Pancreatic Cancer and Chemotherapy
When the cancer has spread beyond the pancreas and cannot be completely removed by surgery, then chemotherapy is used to attack and kill cancer cells, often together with radiation therapy. Chemotherapy is applied most commonly in Stages 2, 3, and 4 of pancreatic cancer.
Chemotherapy involves the use of drugs to destroy cancer cells. Chemotherapy drugs are normally injected with a needle into the bloodstream, though in some cases they can also be swallowed. Sometimes chemotherapy is combined with targeted drug treatment for pancreatic cancer.
Side effects of chemotherapy will vary, but generally include hair loss, loss of appetite, diarrhea, nausea and vomiting, and reduced immunity to infections. But these side effects usually recede during breaks between treatments, and they go away after treatments are concluded.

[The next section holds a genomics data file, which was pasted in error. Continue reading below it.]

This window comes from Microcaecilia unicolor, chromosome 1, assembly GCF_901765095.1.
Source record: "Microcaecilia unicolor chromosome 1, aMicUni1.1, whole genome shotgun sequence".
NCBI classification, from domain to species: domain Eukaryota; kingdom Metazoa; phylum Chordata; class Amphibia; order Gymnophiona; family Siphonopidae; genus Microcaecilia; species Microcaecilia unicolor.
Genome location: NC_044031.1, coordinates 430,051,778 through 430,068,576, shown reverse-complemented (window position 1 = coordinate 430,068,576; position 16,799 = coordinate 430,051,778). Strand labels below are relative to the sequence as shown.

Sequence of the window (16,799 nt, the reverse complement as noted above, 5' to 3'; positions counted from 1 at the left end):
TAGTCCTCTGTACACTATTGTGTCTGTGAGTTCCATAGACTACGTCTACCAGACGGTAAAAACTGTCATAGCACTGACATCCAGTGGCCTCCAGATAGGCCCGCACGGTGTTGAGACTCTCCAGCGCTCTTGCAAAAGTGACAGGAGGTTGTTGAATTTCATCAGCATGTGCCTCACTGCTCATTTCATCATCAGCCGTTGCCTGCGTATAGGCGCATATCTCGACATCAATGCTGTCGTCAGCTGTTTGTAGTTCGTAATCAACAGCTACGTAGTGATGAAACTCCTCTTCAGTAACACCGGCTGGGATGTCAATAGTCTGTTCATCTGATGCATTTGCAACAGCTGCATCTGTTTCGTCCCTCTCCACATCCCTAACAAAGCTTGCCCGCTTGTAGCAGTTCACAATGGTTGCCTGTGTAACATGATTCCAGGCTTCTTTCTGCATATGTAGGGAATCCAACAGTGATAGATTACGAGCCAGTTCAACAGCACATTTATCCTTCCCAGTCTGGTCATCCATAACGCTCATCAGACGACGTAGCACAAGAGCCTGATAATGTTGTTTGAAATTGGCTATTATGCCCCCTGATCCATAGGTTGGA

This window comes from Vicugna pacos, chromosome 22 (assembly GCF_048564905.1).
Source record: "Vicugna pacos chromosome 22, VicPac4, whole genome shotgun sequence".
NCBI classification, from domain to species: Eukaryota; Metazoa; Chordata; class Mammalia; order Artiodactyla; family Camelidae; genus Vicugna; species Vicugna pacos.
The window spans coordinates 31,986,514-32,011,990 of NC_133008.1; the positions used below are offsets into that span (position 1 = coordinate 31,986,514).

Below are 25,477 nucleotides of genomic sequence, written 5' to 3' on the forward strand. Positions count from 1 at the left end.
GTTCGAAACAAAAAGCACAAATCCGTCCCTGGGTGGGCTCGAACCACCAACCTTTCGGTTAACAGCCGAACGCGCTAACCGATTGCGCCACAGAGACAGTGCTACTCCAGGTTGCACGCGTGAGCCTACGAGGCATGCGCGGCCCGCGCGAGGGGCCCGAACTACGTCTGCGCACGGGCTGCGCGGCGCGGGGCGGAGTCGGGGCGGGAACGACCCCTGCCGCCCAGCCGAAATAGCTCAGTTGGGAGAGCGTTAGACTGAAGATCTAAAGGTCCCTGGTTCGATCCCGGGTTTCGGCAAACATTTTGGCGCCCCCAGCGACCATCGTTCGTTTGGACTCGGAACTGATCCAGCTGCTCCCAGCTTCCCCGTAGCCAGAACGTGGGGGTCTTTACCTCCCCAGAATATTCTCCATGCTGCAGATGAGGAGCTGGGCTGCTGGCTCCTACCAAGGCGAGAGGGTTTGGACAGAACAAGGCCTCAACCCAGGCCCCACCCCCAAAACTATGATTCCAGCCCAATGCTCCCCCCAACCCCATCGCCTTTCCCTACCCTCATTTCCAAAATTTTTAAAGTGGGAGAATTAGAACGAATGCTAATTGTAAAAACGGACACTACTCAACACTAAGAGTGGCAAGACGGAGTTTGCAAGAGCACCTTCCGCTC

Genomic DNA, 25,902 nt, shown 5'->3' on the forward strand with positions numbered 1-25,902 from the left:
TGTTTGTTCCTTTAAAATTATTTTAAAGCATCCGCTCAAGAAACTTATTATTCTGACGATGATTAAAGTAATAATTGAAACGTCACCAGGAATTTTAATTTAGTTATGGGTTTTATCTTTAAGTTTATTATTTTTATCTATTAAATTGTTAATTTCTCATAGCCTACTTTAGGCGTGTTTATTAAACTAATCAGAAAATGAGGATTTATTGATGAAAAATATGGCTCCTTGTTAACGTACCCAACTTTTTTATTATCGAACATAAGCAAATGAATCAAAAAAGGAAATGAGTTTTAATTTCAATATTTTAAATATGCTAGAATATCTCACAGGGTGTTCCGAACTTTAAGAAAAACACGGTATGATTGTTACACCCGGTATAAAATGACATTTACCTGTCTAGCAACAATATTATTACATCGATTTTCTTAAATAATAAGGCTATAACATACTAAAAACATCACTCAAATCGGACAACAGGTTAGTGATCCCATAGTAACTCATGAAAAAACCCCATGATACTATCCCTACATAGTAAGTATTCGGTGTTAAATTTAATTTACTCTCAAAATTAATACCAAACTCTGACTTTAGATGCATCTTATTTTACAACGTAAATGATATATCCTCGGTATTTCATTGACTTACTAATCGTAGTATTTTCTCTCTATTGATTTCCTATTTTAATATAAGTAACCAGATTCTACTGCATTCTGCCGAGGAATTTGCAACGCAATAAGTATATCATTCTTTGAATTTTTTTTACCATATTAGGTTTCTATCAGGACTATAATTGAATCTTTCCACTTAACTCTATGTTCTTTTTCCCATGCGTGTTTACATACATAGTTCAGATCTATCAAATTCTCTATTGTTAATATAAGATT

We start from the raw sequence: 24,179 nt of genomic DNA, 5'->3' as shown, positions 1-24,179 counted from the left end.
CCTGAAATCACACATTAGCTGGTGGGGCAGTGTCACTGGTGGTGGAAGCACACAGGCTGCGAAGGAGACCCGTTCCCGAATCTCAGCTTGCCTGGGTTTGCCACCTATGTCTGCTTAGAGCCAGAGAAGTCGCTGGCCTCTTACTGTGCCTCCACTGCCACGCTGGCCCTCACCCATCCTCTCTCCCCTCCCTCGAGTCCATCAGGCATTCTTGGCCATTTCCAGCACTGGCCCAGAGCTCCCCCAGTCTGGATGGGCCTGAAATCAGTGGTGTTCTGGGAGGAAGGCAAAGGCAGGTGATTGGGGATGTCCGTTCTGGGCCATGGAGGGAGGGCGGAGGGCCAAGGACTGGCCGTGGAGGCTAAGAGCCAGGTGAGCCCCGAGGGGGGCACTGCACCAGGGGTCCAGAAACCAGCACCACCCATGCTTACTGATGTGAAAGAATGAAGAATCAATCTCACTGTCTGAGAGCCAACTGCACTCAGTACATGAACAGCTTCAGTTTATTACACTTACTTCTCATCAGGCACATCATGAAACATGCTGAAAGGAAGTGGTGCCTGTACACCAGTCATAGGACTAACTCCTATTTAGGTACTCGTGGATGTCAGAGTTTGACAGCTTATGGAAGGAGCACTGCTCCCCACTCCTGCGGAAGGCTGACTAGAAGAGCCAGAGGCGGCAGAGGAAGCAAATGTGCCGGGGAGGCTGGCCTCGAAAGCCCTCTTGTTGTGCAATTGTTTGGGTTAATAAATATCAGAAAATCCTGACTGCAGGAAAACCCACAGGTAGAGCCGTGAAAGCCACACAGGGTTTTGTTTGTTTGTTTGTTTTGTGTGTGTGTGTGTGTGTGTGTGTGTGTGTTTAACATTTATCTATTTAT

National Institutes of Health. 2001. “What You Need to Know About Cancers of the Pancreas.” (Online booklet)
Mayo Clinic Staff. 2010. “Pancreatic Cancer: Treatments and Drugs.” (Online) http://www.mayoclinic.com/health/pancreatic-cancer/DS00357/DSECTION=treatments-and-drugs
A.P. John Institute for Cancer Research. 2009. “Pancreatic Cancer.” (Online) http://www.apjohncancerinstitute.org/cancer/pancreatic.htm
National Cancer Institute, U.S. National Institutes of Health. 2009. “Pancreatic Cancer Treatment.” (Online) http://nci.nih.gov/cancertopics/pdq/treatment/pancreatic/Patient/page4.